Inside the gates of PPL Park on game days, nearly 18,500 fans bustle around the $122 million Major League Soccer stadium on the Chester waterfront.
They cheer the Union, they relax, they buy drinks and food. For a few hours, it's an image from Chester that few might recognize.
But by the day's end, those visitors abruptly leave - returning to homes far outside Chester's city limits - without ever venturing beyond the I-95 ramp leading to the complex.
It's been nearly five years since PPL Park opened with high expectations: The stadium would become a hub for economic development, the centerpiece of a waterfront stretch that would include housing, corporate offices, and a convention center.
Former Gov. Ed Rendell predicted it would transform Chester into a "first-class Pennsylvania city" and "a great place to work, to live and to play."
Yet with that June anniversary nearing, Chester remains one of the state's most violent and impoverished cities - on Thursday, nearly 30 shots were fired just a mile from PPL Park, killing one man.
The stadium has added training fields and an annex building, but it's still flanked by nearly two dozen acres of undeveloped land - and few signs of economic life.
Chester Mayor John Linder says the park and its owners have not done enough to boost the city's economy or residents. "These are big people with big ties, and they should be influencing corporations to come and build," he said Friday.
State Rep. Thaddeus Kirkland, who ousted Linder in the Democratic mayoral primary, has gone as far as calling the relationship between the park and the city "hostile."
Owners of the Union said that they "wouldn't characterize the relationship as outstanding," but that they have worked through many issues - including Linder's tax on the stadium's parking lots and the team's late payments to the city - that once created tension.
And as Chester faces a leadership change in the fall, both mayoral candidates - Kirkland and Republican Wendell Butler - say that if elected, they are confident they can work with PPL Park, one of the only large businesses in Chester.
"There seems to be bones of contention," Butler said. "We can fix that."
When Nick Sakiewicz envisioned a home for the team, he looked at locations across the country. He settled on Chester, bypassing cities including Philadelphia and Portland, Ore., because he "saw this was a great place to be."
"Revitalizing the city isn't what we ever promised," said Sakiewicz, the team's chief executive and operating partner. "One business doesn't fix decades of economic mismanagement in a city."
To sweeten the deal, the state kicked in $47 million, the Delaware River Port Authority gave $10 million, and Delaware County committed $30 million in the form of a bond.
For Chester's benefit, a 30-year lease was arranged, which stipulated that in lieu of property taxes, PPL Park would pay the city $500,000 a year through 2014. After that, payments would drop to $150,000 through 2040.
Linder said those payments - in a financially distressed city with $5 million in debt - are not sufficient. He said Chester owes the county more than $400,000 annually to pay off the $30 million bond. Chester is responsible for paying one-fourth of the bond, said John McBlain of the Delaware County Council.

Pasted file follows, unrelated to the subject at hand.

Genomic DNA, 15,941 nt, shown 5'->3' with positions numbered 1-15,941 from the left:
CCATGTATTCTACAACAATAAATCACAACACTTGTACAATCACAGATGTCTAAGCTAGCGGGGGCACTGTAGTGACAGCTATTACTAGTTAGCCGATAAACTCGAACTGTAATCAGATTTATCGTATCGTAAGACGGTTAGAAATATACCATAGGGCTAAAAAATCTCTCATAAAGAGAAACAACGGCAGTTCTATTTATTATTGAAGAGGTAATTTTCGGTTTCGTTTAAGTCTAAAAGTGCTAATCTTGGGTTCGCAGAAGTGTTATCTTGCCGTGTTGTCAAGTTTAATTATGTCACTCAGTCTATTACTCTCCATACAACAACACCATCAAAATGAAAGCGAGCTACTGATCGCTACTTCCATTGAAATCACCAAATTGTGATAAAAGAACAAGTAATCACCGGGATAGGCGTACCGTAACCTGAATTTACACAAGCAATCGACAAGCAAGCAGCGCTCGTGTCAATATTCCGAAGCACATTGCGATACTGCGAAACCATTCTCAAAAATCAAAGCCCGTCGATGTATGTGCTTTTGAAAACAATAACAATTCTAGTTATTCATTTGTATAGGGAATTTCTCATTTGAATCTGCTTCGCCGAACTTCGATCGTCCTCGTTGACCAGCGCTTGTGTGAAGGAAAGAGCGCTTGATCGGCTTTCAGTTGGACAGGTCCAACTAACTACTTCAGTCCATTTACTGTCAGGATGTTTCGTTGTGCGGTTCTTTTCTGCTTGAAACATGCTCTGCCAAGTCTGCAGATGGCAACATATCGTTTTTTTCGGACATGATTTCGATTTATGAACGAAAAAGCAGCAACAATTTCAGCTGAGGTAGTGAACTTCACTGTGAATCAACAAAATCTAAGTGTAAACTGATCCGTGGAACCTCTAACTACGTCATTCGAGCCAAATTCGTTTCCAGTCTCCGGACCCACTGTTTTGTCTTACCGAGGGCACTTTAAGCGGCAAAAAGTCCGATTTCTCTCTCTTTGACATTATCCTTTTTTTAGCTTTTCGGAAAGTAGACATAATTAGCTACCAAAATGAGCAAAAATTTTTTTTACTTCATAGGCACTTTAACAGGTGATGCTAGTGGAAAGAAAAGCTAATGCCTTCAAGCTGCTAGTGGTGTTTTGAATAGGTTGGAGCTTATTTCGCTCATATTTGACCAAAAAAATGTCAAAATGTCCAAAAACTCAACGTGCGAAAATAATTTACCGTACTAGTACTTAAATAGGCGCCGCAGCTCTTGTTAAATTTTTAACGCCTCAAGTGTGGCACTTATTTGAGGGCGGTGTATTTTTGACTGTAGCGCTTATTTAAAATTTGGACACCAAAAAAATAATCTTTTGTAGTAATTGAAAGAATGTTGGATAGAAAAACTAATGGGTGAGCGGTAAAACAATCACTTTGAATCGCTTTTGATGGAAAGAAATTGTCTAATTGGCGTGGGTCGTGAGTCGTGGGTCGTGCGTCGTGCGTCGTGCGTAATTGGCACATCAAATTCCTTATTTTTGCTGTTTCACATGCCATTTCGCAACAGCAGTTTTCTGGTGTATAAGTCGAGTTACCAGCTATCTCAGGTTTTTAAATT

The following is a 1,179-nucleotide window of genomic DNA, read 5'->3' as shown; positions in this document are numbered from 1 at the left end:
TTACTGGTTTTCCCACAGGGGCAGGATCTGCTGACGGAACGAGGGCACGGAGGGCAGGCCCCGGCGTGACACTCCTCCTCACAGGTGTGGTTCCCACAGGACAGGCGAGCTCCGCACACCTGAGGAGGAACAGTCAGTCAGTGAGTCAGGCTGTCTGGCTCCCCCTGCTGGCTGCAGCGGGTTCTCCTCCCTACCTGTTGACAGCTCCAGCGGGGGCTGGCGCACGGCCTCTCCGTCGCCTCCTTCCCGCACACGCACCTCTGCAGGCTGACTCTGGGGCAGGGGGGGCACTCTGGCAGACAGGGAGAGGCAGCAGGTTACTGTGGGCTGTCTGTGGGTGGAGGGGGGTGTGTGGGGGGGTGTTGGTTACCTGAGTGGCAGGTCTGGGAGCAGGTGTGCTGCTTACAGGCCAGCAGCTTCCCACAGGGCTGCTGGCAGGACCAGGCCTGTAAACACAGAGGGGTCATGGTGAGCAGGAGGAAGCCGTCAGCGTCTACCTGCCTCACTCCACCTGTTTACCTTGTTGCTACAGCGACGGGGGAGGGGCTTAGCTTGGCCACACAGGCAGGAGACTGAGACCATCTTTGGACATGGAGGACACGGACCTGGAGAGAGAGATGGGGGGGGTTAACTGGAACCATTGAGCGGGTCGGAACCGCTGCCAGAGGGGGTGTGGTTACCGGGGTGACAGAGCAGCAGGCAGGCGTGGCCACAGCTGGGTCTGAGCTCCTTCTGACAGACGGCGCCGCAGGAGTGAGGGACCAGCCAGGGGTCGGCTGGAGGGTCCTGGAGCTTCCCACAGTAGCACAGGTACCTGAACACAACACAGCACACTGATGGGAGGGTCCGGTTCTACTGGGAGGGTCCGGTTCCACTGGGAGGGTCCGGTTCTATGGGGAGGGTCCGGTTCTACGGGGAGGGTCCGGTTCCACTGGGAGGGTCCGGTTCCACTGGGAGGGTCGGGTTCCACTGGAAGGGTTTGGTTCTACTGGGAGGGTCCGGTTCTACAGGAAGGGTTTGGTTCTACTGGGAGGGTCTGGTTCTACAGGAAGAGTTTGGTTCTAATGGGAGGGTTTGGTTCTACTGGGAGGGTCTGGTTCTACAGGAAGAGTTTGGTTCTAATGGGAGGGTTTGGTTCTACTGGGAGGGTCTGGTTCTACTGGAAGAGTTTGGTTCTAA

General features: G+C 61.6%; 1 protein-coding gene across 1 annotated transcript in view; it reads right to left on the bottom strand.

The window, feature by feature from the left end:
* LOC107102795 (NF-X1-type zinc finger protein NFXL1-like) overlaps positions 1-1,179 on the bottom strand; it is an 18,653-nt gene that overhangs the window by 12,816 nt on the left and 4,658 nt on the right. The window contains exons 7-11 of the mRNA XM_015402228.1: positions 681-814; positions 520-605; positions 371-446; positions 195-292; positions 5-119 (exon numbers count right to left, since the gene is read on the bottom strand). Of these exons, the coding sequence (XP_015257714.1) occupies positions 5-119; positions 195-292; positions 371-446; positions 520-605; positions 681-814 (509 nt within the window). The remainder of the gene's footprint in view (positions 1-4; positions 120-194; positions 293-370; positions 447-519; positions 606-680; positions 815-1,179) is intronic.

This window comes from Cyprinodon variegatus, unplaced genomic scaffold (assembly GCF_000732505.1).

"We're only getting $150,000 now, but we still have to make that $400,000 payment," Linder said. "That's a deficit - the economic value of the stadium has not been realized."
Not only has the team fulfilled its agreement, Sakiewicz said, but it's directly benefited residents.
In the stadium alone, the team has created 388 jobs - 162 of which are filled by Chester residents.
Many of those jobs are part time, Sakiewicz said, but because all employees are contracted through a larger management company, many can work events at other Philadelphia venues.
In the community itself, Sakiewicz said, numerous ventures have progressed under the Philadelphia Union Foundation, the team's nonprofit group.
Those include collecting and distributing about 20,000 coats and donating $15,000 to the Chester police. Soon, the team is launching a Big Brothers/Big Sisters mentoring program with the Chester Upland School District.
But most notable is the creation of a youth recreational soccer program at a local park, said Rick Jacobs, the Union's senior vice president of club development.
"This past Saturday we had parents on the sidelines, in their chairs, watching their kids play soccer on a Saturday morning in Chester," Jacobs said.
Yet under the overhang of the Commodore Barry Bridge, PPL Park and its surrounding fields stand isolated along a stretch of land once blighted by manufacturing buildings that were there decades ago.
Twenty-two acres of developable land remain, said Mike Hare, senior vice president for development at the Buccini/Pollin Group, which owns the adjacent land.
Hare said plans for an economic boom to the waterfront were always in the works but were stymied by the recession.
"It was devastating for the region," he said.
Since the stadium's opening, Hare said, the group has helped oversee the construction of $7.5 million in projects, including the team's training fields and an annex building that he said "shows some signs of progress" on the site.
Buccini/Pollin remains bullish on building, he said, but no projects are planned.
For Linder, PPL Park has been important for Chester: The soccer team's presence has given the small city an international spotlight, he said, and "shined a light on the city's many opportunities and capabilities."
Yet he said the stadium, and its owners, can still do more. "One food drive, one playground, that's just one thing," Linder said.
Sakiewicz said that his relations with Butler and Kirkland were strong and that he's excited to see what partnerships are ahead.
"Mayors come and go, City Council members come and go," Sakiewicz said. "We're not going anywhere - we are working our tails off to make a better Chester."